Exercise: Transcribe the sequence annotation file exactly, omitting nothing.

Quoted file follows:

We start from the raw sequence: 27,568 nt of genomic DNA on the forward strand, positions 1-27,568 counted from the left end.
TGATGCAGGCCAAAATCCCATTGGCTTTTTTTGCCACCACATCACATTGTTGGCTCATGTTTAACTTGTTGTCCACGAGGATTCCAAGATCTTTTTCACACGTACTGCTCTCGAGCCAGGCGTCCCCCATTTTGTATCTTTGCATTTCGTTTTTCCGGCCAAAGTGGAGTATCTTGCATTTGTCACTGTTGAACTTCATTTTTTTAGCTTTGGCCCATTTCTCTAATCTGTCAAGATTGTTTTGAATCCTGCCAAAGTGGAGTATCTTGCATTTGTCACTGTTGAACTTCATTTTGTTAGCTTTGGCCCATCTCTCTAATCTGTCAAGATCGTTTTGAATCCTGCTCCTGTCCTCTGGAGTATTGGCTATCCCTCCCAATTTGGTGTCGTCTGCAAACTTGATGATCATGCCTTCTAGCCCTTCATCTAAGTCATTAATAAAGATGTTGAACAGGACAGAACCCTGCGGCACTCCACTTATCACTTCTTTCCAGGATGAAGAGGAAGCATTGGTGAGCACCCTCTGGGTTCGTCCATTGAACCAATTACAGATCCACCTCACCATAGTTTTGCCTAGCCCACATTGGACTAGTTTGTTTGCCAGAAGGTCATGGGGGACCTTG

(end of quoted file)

We start from the raw sequence: 27,568 nt of genomic DNA on the forward strand, positions 1-27,568 counted from the left end.
TGATGCAGGCCAAAATCCCATTGGCTTTTTTTGCCACCACATCACATTGTTGGCTCATGTTTAACTTGTTGTCCACGAGGATTCCAAGATCTTTTTCACACGTACTGCTCTCGAGCCAGGCGTCCCCCATTTTGTATCTTTGCATTTCGTTTTTCCGGCCAAAGTGGAGTATCTTGCATTTGTCACTGTTGAACTTCATTTTTTTAGCTTTGGCCCATTTCTCTAATCTGTCAAGATTGTTTTGAATCCTGCCAAAGTGGAGTATCTTGCATTTGTCACTGTTGAACTTCATTTTGTTAGCTTTGGCCCATCTCTCTAATCTGTCAAGATCGTTTTGAATCCTGCTCCTGTCCTCTGGAGTATTGGCTATCCCTCCCAATTTGGTGTCGTCTGCAAACTTGATGATCATGCCTTCTAGCCCTTCATCTAAGTCATTAATAAAGATGTTGAACAGGACAGAACCCTGCGGCACTCCACTTATCACTTCTTTCCAGGATGAAGAGGAAGCATTGGTGAGCACCCTCTGGGTTCGTCCATTGAACCAATTACAGATCCACCTCACCATAGTTTTGCCTAGCCCACATTGGACTAGTTTGTTTGCCAGAAGGTCATGGGGGACCTTG